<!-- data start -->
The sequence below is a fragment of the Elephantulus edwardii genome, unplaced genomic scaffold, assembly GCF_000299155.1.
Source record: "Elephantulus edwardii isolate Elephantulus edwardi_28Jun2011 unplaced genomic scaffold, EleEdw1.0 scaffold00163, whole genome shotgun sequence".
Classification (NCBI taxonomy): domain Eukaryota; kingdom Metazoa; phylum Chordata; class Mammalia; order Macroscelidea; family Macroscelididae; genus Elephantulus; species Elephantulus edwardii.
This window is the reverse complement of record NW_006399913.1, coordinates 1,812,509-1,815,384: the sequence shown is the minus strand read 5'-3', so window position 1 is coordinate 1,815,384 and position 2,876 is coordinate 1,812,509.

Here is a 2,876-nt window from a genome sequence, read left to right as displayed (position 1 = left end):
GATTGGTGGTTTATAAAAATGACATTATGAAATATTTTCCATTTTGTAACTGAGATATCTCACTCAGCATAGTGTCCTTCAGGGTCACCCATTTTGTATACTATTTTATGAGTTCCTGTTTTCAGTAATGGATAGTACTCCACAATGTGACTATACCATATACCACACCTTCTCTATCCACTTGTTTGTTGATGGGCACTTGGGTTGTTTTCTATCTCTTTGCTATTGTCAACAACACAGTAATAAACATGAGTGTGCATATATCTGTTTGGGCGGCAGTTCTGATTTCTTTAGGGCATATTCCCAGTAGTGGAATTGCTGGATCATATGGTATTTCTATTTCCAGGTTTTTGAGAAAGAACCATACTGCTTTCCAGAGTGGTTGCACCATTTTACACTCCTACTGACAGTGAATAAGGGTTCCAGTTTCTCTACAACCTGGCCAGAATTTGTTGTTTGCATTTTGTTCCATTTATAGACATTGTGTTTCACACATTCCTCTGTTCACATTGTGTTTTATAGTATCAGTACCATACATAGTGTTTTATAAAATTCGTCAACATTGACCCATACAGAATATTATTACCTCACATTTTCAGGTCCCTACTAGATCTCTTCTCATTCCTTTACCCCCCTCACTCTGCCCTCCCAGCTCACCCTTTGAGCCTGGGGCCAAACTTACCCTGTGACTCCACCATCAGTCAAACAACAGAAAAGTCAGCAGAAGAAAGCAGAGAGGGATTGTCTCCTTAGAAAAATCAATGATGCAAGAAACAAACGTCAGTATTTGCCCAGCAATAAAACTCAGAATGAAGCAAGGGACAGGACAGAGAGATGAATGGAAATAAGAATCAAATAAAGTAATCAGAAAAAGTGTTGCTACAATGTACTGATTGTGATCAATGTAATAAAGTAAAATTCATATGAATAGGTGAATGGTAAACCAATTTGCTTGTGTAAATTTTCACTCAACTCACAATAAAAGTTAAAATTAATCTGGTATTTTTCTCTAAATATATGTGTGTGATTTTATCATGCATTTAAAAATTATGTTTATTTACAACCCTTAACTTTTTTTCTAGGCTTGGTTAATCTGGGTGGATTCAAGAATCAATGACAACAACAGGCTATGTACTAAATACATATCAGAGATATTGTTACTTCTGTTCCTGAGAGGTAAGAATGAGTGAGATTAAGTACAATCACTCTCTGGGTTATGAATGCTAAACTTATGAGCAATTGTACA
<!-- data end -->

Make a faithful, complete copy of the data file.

The sequence below is a fragment of the Elephantulus edwardii genome, unplaced genomic scaffold, assembly GCF_000299155.1.
Source record: "Elephantulus edwardii isolate Elephantulus edwardi_28Jun2011 unplaced genomic scaffold, EleEdw1.0 scaffold00163, whole genome shotgun sequence".
Classification (NCBI taxonomy): domain Eukaryota; kingdom Metazoa; phylum Chordata; class Mammalia; order Macroscelidea; family Macroscelididae; genus Elephantulus; species Elephantulus edwardii.
This window is the reverse complement of record NW_006399913.1, coordinates 1,812,509-1,815,384: the sequence shown is the minus strand read 5'-3', so window position 1 is coordinate 1,815,384 and position 2,876 is coordinate 1,812,509.

Here is a 2,876-nt window from a genome sequence, read left to right as displayed (position 1 = left end):
GATTGGTGGTTTATAAAAATGACATTATGAAATATTTTCCATTTTGTAACTGAGATATCTCACTCAGCATAGTGTCCTTCAGGGTCACCCATTTTGTATACTATTTTATGAGTTCCTGTTTTCAGTAATGGATAGTACTCCACAATGTGACTATACCATATACCACACCTTCTCTATCCACTTGTTTGTTGATGGGCACTTGGGTTGTTTTCTATCTCTTTGCTATTGTCAACAACACAGTAATAAACATGAGTGTGCATATATCTGTTTGGGCGGCAGTTCTGATTTCTTTAGGGCATATTCCCAGTAGTGGAATTGCTGGATCATATGGTATTTCTATTTCCAGGTTTTTGAGAAAGAACCATACTGCTTTCCAGAGTGGTTGCACCATTTTACACTCCTACTGACAGTGAATAAGGGTTCCAGTTTCTCTACAACCTGGCCAGAATTTGTTGTTTGCATTTTGTTCCATTTATAGACATTGTGTTTCACACATTCCTCTGTTCACATTGTGTTTTATAGTATCAGTACCATACATAGTGTTTTATAAAATTCGTCAACATTGACCCATACAGAATATTATTACCTCACATTTTCAGGTCCCTACTAGATCTCTTCTCATTCCTTTACCCCCCTCACTCTGCCCTCCCAGCTCACCCTTTGAGCCTGGGGCCAAACTTACCCTGTGACTCCACCATCAGTCAAACAACAGAAAAGTCAGCAGAAGAAAGCAGAGAGGGATTGTCTCCTTAGAAAAATCAATGATGCAAGAAACAAACGTCAGTATTTGCCCAGCAATAAAACTCAGAATGAAGCAAGGGACAGGACAGAGAGATGAATGGAAATAAGAATCAAATAAAGTAATCAGAAAAAGTGTTGCTACAATGTACTGATTGTGATCAATGTAATAAAGTAAAATTCATATGAATAGGTGAATGGTAAACCAATTTGCTTGTGTAAATTTTCACTCAACTCACAATAAAAGTTAAAATTAATCTGGTATTTTTCTCTAAATATATGTGTGTGATTTTATCATGCATTTAAAAATTATGTTTATTTACAACCCTTAACTTTTTTTCTAGGCTTGGTTAATCTGGGTGGATTCAAGAATCAATGACAACAACAGGCTATGTACTAAATACATATCAGAGATATTGTTACTTCTGTTCCTGAGAGGTAAGAATGAGTGAGATTAAGTACAATCACTCTCTGGGTTATGAATGCTAAACTTATGAGCAATTGTACA